An Associated Press examination of the death toll sheds light on how the numbers have been clouded by the way Chinese health authorities tally COVID-19 statistics, applying a much narrower, less transparent, and at times inconsistent standard than the rest of the world.

Lu Muying died on April 1 in a government quarantine facility in Shanghai, with her family on the phone as doctors tried to resuscitate her. She had tested positive for COVID-19 in late March and was moved there in line with government policy that all coronavirus cases be centrally isolated, AP reports.

But the 99-year-old, who was just two weeks shy of her 100th birthday, was not counted as a COVID-19 death in Shanghai’s official tally. In fact, the city of more than 25 million has only reported 25 coronavirus deaths despite an outbreak that has spanned nearly two months and infected hundreds of thousands of people in the world’s third-largest city.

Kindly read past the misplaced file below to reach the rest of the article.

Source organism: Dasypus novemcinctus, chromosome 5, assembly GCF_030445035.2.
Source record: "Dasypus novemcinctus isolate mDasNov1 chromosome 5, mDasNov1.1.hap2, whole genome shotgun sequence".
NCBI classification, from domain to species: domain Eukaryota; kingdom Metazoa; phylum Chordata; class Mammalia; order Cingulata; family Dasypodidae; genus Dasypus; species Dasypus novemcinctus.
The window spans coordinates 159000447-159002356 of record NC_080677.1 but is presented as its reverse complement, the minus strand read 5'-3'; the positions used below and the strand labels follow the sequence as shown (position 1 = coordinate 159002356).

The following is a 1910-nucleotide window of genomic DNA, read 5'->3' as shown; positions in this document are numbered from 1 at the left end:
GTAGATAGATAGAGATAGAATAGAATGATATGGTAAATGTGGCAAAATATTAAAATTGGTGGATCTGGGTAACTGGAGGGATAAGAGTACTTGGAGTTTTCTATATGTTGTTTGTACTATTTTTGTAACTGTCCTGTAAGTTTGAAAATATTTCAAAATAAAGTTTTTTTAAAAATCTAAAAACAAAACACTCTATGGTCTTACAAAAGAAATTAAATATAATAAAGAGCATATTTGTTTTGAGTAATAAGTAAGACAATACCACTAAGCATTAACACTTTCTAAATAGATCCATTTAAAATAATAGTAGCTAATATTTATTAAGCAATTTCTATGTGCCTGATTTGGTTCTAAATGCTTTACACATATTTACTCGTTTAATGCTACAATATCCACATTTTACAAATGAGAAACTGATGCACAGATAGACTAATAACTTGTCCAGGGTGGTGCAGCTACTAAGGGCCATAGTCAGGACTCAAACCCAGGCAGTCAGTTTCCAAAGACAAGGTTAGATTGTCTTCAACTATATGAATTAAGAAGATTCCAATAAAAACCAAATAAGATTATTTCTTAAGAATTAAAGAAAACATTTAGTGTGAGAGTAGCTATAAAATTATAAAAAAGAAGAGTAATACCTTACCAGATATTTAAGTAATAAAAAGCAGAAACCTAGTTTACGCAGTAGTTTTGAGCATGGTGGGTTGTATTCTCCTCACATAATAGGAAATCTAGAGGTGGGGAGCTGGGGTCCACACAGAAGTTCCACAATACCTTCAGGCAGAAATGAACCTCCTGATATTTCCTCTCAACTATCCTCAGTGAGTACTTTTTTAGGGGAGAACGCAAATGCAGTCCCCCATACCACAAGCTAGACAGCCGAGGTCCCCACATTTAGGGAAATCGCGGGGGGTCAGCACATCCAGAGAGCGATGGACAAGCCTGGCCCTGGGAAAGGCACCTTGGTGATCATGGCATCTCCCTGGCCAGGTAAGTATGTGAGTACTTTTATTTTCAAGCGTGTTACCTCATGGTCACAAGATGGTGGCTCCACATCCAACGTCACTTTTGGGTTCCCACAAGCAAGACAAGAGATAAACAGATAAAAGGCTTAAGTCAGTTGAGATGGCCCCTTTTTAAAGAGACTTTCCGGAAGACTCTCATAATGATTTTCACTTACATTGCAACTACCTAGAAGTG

Lu’s death underscores how the true extent of the virus toll in Shanghai has been obscured by Chinese authorities. Doctors told Lu’s relatives she died because COVID-19 exacerbated her underlying heart disease and high blood pressure, yet she still was not counted.

Interviews with family members of patients who have tested positive, a publicly released phone call with a government health official and an internet archive compiled by families of the dead all raise issues with how the city is counting its cases and deaths, almost certainly resulting in a marked undercount.

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